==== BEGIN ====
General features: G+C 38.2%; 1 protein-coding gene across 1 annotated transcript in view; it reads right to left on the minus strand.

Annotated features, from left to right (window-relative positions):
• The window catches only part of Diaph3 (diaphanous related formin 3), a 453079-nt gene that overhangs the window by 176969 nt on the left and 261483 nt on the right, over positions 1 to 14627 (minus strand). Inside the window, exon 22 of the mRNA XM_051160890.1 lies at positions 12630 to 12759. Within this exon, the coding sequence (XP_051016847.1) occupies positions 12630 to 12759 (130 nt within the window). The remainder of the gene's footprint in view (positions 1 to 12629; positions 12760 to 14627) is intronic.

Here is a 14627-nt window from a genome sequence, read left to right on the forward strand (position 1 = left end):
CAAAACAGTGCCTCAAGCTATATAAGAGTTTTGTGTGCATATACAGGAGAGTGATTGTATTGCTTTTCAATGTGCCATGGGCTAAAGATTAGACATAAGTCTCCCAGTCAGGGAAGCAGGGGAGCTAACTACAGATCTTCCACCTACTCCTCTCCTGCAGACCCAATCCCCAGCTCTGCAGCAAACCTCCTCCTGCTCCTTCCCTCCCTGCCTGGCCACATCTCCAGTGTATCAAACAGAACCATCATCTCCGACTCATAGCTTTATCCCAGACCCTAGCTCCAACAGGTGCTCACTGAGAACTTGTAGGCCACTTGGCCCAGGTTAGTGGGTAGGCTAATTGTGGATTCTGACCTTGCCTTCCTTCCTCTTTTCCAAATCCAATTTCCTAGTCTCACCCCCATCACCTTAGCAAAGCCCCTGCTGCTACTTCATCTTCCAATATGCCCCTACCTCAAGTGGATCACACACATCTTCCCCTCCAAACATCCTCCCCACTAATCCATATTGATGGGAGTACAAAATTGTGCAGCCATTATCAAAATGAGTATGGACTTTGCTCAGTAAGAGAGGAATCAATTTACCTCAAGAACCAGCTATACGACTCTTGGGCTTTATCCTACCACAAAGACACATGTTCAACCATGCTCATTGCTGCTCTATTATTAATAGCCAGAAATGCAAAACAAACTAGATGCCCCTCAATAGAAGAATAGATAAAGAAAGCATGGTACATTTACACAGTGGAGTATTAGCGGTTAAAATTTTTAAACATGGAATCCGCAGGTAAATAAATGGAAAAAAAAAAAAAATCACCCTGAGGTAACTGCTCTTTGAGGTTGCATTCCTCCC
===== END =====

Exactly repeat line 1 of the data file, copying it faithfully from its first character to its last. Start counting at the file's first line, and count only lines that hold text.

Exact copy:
General features: G+C 38.2%; 1 protein-coding gene across 1 annotated transcript in view; it reads right to left on the minus strand.